Renzo Galeotti’s cycle of paintings on the Italian writer and Auschwitz survivor Primo Levi have been extensively exhibited. A series of his etchings are part of the collection of the Auschwitz Museum and pictures from the Levi cycle are amongst the 11 works by Galeotti in the collection of the Fondazione Cassa di Risparmio in Carrara.
“What seems to me crucial is how [Renzo Galeotti’s] paintings now more clearly than ever define a noble tradition of pre-Renaissance European art, in the depiction of holy martyrs. For Galeotti, chosen ones belonging to our time are not eternal exaltations of religion or the battlefield, but models of humanity. .. Renzo’s art reflects the few who keep you safe in the vast world of harm.”
– Feliks Topolski, 1989
“Renzo Galeotti’s paintings are a catalyst of historical memory offered to a world that does not want to remember… This hermetic painter emanates ethical reflection, civil courage, tolerance and a loyalty to reason and the spirit of reason and seems to say: art is art only if it manages to intervene in life, contributing to and recreating it.”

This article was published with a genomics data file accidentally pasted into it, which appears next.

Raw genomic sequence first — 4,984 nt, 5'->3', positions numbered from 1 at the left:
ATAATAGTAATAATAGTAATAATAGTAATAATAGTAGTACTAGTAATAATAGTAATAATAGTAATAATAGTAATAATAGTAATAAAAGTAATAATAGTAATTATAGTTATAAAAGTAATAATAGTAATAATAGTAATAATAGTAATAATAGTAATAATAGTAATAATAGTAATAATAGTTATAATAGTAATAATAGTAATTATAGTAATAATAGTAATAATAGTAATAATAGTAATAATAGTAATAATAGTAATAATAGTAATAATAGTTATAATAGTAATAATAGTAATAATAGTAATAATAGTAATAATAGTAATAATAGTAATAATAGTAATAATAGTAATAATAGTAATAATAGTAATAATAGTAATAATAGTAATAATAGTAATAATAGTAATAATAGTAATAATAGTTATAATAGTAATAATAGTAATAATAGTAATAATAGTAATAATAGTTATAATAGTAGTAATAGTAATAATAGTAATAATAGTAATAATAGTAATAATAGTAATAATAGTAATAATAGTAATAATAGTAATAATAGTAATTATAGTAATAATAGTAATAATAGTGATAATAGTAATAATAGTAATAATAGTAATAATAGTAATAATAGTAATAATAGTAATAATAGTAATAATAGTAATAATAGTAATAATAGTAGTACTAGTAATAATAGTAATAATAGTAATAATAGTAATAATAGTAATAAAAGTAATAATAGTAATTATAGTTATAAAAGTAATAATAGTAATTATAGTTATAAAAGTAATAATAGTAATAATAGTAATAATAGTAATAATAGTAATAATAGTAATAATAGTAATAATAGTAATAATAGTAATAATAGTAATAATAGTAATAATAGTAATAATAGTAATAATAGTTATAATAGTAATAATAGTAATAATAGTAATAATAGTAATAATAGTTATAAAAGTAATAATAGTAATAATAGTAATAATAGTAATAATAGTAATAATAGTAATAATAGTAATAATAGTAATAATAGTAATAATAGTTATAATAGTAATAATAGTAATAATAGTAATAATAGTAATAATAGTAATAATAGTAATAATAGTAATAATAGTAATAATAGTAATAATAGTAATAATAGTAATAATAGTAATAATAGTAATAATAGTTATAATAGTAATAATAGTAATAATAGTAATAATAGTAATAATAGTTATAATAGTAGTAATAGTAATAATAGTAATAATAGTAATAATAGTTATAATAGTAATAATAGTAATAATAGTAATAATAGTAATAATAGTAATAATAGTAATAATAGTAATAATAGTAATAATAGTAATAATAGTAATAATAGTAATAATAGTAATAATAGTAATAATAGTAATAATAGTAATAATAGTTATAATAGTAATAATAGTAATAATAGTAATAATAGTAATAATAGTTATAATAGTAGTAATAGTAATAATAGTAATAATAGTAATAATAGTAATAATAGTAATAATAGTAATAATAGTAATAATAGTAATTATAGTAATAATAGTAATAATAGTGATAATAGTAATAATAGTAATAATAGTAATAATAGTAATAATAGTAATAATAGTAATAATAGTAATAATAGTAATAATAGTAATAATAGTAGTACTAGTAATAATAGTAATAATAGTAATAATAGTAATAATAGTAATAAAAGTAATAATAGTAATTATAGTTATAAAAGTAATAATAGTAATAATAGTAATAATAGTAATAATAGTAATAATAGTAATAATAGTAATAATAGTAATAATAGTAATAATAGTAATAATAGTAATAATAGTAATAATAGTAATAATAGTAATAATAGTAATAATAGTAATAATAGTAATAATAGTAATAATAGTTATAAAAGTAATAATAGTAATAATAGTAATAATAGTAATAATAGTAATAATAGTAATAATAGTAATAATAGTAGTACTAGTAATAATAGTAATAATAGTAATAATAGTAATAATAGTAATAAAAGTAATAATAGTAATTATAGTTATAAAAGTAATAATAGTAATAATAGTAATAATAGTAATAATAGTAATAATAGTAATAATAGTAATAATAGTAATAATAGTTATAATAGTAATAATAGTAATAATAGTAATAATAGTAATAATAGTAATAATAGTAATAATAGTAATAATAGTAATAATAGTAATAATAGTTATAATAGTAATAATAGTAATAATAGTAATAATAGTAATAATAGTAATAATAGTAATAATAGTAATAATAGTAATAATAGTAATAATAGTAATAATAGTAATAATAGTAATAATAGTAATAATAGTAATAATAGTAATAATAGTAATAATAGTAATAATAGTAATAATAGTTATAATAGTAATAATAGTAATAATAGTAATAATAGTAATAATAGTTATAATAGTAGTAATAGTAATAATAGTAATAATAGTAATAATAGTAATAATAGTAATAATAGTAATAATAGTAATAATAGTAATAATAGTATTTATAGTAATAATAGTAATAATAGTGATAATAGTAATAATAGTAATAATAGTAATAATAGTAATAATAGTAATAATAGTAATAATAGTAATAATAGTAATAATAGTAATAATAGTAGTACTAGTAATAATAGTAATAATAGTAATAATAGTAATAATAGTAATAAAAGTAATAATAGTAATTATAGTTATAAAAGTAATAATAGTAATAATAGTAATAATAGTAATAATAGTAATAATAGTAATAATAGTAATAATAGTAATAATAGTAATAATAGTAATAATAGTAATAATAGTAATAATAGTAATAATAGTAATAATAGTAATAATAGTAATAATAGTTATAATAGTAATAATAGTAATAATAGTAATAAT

— Giorgio Origlia
“First exhibited in 1990 at the Jagiellonian University Museum, a year later at the Auschwitz Museum and later in the UniArt Gallery in Lodz, Galeotti’s paintings [of Primo Levi] continue to arouse great interest amongst their various viewers. His paintings are interesting not just because of the form, but the message that they bring. … Galeotti’s expressive images demonstrate, in a way only this artist can, the image of reality.”
– Prof. Dr Stanislaw Waltos, Director, Jagiellonian University Museum, Krakow